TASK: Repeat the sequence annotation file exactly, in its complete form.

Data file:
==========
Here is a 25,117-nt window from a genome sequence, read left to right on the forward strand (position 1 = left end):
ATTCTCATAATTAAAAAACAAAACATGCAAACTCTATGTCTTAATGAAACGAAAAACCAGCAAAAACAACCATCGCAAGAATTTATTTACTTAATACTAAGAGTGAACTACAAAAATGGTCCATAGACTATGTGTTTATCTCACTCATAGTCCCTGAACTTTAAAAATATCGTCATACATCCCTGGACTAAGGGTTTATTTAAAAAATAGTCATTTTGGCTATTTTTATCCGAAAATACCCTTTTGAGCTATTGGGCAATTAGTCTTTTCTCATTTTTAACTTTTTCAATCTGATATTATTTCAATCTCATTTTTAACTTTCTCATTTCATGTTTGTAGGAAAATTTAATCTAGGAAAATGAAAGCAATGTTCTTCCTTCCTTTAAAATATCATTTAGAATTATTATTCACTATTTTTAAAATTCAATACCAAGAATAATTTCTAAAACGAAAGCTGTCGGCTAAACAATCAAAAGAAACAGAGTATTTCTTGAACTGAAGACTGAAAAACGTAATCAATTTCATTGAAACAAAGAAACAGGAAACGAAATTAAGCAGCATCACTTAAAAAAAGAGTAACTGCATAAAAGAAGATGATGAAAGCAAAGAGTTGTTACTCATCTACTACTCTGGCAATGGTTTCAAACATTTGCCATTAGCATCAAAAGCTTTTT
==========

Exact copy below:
Here is a 25,117-nt window from a genome sequence, read left to right on the forward strand (position 1 = left end):
ATTCTCATAATTAAAAAACAAAACATGCAAACTCTATGTCTTAATGAAACGAAAAACCAGCAAAAACAACCATCGCAAGAATTTATTTACTTAATACTAAGAGTGAACTACAAAAATGGTCCATAGACTATGTGTTTATCTCACTCATAGTCCCTGAACTTTAAAAATATCGTCATACATCCCTGGACTAAGGGTTTATTTAAAAAATAGTCATTTTGGCTATTTTTATCCGAAAATACCCTTTTGAGCTATTGGGCAATTAGTCTTTTCTCATTTTTAACTTTTTCAATCTGATATTATTTCAATCTCATTTTTAACTTTCTCATTTCATGTTTGTAGGAAAATTTAATCTAGGAAAATGAAAGCAATGTTCTTCCTTCCTTTAAAATATCATTTAGAATTATTATTCACTATTTTTAAAATTCAATACCAAGAATAATTTCTAAAACGAAAGCTGTCGGCTAAACAATCAAAAGAAACAGAGTATTTCTTGAACTGAAGACTGAAAAACGTAATCAATTTCATTGAAACAAAGAAACAGGAAACGAAATTAAGCAGCATCACTTAAAAAAAGAGTAACTGCATAAAAGAAGATGATGAAAGCAAAGAGTTGTTACTCATCTACTACTCTGGCAATGGTTTCAAACATTTGCCATTAGCATCAAAAGCTTTTT